By Hal Horowitz
First published in Leasing News, Dec. 28, 107
Put another candle on your birthday cake.
Not to overstate the obvious but… At any point in 2018 you will be a year older than you were at the same date in 2017. For many, that won’t mean much, but for those who turned 70 or 60 or even 50 in 2017 it will. If you end this year between the ages of 53 and 71, you are a “Baby Boomer;” between 41 and 52, you are a “Gen-Xer;” and if you are part of the Silent Generation, born before 1945, you’re just plain old. At least that is how employers, most of whose hiring managers are younger than you, will look at you.
The rest of this column is for employers, but not only.
Also turning 50 in 2017 was The Age Discrimination in Employment Act of 1967.
Just last week, on December 20, ProPUBLICA and The New York Times co-published an article titled “Dozens of Companies Are Using Facebook to Exclude Older Workers From Job Ads.” So as it turns out, not only is ageism, though illegal since 1967, still a mindset in many firms’ hiring process, but now, by using logarithms, it’s been extended to completely avoid allowing its victims to even enter that process.
This is wrong on so many levels. But before we get to that, let’s examine the core issue. Why has ageism become a factor in hiring? Well, as an employer, when you are trying to fill a position, an older candidate does bring up some additional questions.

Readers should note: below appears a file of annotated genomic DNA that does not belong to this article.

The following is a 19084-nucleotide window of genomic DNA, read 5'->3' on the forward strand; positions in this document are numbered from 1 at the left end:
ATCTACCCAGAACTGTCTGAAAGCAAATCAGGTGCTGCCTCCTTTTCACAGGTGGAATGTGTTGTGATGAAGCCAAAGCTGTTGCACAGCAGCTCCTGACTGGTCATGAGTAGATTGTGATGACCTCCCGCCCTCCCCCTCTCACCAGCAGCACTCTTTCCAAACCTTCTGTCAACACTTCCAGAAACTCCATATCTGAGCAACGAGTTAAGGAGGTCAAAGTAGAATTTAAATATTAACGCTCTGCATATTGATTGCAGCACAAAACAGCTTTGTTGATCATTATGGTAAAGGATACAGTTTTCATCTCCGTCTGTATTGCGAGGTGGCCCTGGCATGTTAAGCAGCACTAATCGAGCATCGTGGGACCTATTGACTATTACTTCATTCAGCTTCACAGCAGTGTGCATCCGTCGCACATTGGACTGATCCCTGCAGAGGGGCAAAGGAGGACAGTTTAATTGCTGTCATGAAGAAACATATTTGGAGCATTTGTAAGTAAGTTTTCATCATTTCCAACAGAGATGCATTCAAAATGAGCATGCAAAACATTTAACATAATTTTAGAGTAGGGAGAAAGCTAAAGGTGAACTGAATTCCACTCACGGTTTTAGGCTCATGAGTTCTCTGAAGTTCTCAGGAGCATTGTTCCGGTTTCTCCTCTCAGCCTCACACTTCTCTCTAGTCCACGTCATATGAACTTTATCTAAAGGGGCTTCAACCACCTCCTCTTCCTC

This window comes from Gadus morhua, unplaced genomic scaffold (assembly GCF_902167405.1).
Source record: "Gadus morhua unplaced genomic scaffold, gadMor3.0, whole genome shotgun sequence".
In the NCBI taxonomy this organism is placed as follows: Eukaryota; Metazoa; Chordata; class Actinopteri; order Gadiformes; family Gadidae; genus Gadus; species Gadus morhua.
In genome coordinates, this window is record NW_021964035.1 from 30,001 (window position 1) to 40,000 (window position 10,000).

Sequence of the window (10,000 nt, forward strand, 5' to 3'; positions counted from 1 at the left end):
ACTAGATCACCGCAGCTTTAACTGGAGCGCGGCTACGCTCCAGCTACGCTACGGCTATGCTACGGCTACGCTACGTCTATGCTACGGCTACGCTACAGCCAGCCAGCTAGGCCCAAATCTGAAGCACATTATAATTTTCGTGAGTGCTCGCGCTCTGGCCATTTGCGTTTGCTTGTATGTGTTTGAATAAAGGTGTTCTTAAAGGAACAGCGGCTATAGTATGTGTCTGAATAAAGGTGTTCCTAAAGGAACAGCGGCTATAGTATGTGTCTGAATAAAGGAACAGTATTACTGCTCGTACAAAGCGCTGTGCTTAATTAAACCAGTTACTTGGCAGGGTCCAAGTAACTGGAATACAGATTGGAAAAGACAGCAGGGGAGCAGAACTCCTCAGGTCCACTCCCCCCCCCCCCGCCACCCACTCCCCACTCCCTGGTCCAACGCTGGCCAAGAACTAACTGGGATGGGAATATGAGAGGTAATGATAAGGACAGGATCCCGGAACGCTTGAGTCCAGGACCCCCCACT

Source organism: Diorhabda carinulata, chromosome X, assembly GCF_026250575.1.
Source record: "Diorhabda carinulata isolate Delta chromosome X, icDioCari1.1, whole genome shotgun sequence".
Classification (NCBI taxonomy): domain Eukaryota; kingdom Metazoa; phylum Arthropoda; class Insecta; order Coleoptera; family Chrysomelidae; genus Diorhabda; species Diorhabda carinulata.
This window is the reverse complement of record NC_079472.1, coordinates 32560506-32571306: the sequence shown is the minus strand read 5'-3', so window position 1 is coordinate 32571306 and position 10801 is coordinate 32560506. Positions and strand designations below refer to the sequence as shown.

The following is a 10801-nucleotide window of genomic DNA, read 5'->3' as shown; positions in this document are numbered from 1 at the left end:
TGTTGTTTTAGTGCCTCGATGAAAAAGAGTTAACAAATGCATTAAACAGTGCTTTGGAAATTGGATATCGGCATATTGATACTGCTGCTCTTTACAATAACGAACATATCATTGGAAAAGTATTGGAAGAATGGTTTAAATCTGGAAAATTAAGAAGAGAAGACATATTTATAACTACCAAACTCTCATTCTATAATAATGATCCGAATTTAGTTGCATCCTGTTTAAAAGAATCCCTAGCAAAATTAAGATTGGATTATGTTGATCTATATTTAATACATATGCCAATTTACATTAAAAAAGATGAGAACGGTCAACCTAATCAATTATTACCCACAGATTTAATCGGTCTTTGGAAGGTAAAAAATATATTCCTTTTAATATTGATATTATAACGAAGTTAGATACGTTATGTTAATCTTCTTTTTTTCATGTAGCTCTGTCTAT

All valid questions to which there can be several answers. Here are mine.
Here’s a few more things you should know about hiring seniors. Most know their next job is likely to be their swan song, so they are committed to doing it right. They are driven to stay active, both for the sake of their physical and their mental health, which will translate to added value for their employers. They bring an understanding of the change process which will continue to be a constant in the workplace.
Here is another question. Are you open-minded enough to consider filling a position without any bias? Any answer other than yes is wrong. It is illegal, and it is an injustice, not only to the candidate, but to yourself as well. And for the reasons stated in my responses above, it can deprive you of having the “best person” for the job in that position. And finally, at the risk of sounding cliché, what goes around, comes around. You’re going to be adding candles to your cake every year, too. Changes in attitude need to start somewhere. How about right where you sit? In 2018.